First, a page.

Oct 3, 2019
“My great-great-grandma Poundmaker (Beaudry – name changed in Residential School) was a midwife and my great grandma Chapan Neva Mirasty worked at the “Indian Hospital” in North Battleford, where she got recruited by the nurses to deliver and help with the babies on the tipi side of the hospital. Because of the DTI Indigenous Birth Support Worker Program, I am able to carry on the legacy of caring for our mothers and our children.” – Dalanie Wahobin.
Dumont Technical Institute (DTI), Saskatchewan Health Authority (SHA) and Saskatoon Tribal Council (STC) have partnered to deliver an Indigenous Birth Support Worker Program. This exciting and innovative program, which answers the Truth and Reconciliation Commission (TRC) Calls to Actions through increased support for Indigenous expectant mothers, families and communities.
The rationale for naming this program ‘Indigenous Birth Support Worker’ is due to the certification process and criteria which are intended to provide consistency throughout the SHA regions. The term, birth support worker, is also more culturally responsive based on the feedback during conversations with Indigenous women.
The impetus behind the program included media reports on forced/coerced tubal ligations cases involving Indigenous women (see for example, a CBC feature, “Indigenous women coerced into sterilizations across Canada: Senator Yvonne Boyer). Several brave Indigenous women came forward with common birth experiences that included feeling powerless, silenced, isolated, and discriminated against. The SHA conducted an external review and as a response, began the process of developing ways to include traditional Indigenous birth teachings, ceremonies and Indigenous representation within the maternal health-care team.
The six-week Indigenous Birth Support Worker Program, offered at DTI Saskatoon, admitted its first cohort of nine students this month. These include three Métis and six First Nations students. The SHA has committed to hiring up to eight Indigenous Birth Support Workers upon approval and successful completion of the program.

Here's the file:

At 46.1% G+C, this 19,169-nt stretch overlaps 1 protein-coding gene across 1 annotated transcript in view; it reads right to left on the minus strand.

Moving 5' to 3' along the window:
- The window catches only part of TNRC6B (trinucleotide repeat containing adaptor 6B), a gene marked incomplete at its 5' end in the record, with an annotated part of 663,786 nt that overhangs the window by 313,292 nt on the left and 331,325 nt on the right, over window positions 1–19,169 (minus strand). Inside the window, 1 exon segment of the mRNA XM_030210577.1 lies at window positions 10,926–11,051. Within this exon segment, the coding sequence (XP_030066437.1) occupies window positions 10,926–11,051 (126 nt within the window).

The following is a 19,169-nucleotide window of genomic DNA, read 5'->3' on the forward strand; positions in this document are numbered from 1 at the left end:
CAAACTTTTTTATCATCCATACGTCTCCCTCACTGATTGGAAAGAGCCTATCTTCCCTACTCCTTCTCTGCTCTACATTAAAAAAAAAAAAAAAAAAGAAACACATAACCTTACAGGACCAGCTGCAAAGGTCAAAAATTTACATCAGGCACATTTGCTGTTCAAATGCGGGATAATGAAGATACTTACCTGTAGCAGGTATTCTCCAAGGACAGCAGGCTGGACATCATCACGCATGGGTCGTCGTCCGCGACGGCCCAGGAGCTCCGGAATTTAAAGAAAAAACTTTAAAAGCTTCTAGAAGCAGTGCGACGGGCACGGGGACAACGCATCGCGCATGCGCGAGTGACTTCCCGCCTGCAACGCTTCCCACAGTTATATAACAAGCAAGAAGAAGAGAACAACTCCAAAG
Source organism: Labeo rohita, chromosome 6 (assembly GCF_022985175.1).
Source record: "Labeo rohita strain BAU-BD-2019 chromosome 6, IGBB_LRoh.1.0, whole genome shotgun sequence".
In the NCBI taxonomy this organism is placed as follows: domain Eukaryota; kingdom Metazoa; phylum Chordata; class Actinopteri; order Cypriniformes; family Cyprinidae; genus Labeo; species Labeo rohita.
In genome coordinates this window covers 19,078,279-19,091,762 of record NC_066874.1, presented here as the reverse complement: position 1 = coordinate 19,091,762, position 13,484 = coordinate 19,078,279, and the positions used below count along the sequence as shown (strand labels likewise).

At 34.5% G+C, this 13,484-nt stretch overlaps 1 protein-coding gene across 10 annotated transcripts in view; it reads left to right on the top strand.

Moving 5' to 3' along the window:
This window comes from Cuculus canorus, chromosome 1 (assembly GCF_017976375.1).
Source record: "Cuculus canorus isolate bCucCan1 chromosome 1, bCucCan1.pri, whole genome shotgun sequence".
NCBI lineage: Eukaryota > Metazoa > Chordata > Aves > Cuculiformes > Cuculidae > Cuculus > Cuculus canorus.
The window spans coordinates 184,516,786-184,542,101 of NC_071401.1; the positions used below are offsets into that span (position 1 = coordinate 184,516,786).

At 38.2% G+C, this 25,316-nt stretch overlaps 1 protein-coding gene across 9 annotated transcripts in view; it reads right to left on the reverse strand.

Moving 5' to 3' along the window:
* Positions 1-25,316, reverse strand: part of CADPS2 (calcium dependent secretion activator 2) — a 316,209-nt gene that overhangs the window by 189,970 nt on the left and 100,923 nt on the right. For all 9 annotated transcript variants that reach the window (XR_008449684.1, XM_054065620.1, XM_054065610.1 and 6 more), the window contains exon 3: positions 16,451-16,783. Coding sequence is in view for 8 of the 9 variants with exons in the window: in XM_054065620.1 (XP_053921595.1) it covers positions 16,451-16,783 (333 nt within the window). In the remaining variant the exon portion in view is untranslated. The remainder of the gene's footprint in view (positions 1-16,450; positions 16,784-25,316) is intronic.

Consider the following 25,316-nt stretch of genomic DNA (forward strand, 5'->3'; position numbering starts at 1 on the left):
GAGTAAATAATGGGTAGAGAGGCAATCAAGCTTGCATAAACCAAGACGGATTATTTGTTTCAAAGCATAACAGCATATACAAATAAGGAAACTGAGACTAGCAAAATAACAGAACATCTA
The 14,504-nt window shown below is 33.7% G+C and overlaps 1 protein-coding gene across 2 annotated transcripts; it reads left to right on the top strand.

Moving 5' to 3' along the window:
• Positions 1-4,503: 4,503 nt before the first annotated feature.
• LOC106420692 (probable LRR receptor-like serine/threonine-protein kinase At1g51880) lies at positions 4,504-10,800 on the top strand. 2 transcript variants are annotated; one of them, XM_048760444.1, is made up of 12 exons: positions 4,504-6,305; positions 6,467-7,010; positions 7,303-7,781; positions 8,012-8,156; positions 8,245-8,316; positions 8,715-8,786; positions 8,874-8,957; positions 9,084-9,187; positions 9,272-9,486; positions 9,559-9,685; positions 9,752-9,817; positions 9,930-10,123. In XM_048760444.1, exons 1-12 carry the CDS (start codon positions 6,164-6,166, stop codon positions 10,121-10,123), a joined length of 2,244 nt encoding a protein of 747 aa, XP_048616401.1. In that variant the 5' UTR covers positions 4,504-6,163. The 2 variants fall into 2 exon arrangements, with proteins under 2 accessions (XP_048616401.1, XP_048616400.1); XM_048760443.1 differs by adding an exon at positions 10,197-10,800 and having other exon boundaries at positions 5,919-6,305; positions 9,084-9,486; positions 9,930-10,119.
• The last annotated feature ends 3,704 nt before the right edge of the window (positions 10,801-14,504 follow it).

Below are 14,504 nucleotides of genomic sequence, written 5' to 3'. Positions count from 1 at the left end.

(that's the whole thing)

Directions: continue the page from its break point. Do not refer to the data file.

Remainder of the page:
Birth support workers (or doulas) are also known as birthing coaches and postpartum supporters. They are non-medical personnel who assist women before, during and after childbirth. The goal is to help the pregnant mother to feel safe, comfortable, and be well-informed to voice opinions, ask questions, make requests or participate in cultural traditions and ceremonies. The birth support workers also provide the much needed emotional, and physical support and advocacy to not only the mother but also the father and surrounding family.
Historically, Indigenous birth support workers were integral to the labour, delivery and postpartum care for women and their babies. With the incorporation of European child birthing practices, Indigenous birth support and midwifery practices diminished significantly and in some cases were lost, mostly in urban populations. Today there is an increasing acknowledgement, within the SHA, of inadequate support for Indigenous women and parenting. SHA identifies this and is supportive of what DTI has to offer for training and support in this field. Below are some of the voices of the IBSW students about their experiences:
I am a mother of two daughters and one day I will hopefully be blessed as a grandmother, but until then I will live my life assisting all my sisters. A strong support system is a major benefit for our Indigenous women. These teaching will spread to our men and children. We are paving the way for the next generation, and connecting the bridge between the clinical and traditional worlds for our women, our sisters
I am really happy. It is fulfilling for myself to see how far we have come within this short time! I am happy that there is such an amazing and awesome program because a lot of women out there need this type of support.
As a Nehiyaw eskiwew, who is a new mother, I am super excited to be a part of this program that will spark change in health care for our indigenous mothers and families. I’m excited to be that support network for mothers.
If I have learned anything on this journey it is that “to be a helper you must have a hollow bone” which means that we needed to be healed to help others and that is why this opportunity is so amazing. We are not only learning an incredible amount of skills and knowledge to equip us to be amazing advocates and supports for women during birth, but we are doing all the work to help us to be free of our own trauma and pains so that we can fully be there for our clients. This program is the missing piece for Indigenous women in our province who require health services. We are bridge between our people and health care.
I have a learning disability and I got teased in school because I learn differently than others. Not having kids myself, my only experience with kids was through my nieces and nephews, as well as babysitting. With no actual experience in the birthing process I thought long and hard about taking this course. This program has inspired me to learn more and teach others about how you can help someone just by being there and sitting with them, listen to what they are saying and help them heal from things that happened to them. A big part of this course that impacted me was the healing ceremony. Just being able to sit and tell my story, about what happened to me, made it feel like I was being heard and listened to. This course is very memorable, not on how many new friends you make, but on the amount of knowledge you learn, and that you further your knowledge even more with each day. Also, the support system you develop on this incredible journey that I am on with all the instructors and coordinators who have made it possible for ladies to be a part of this incredible experience.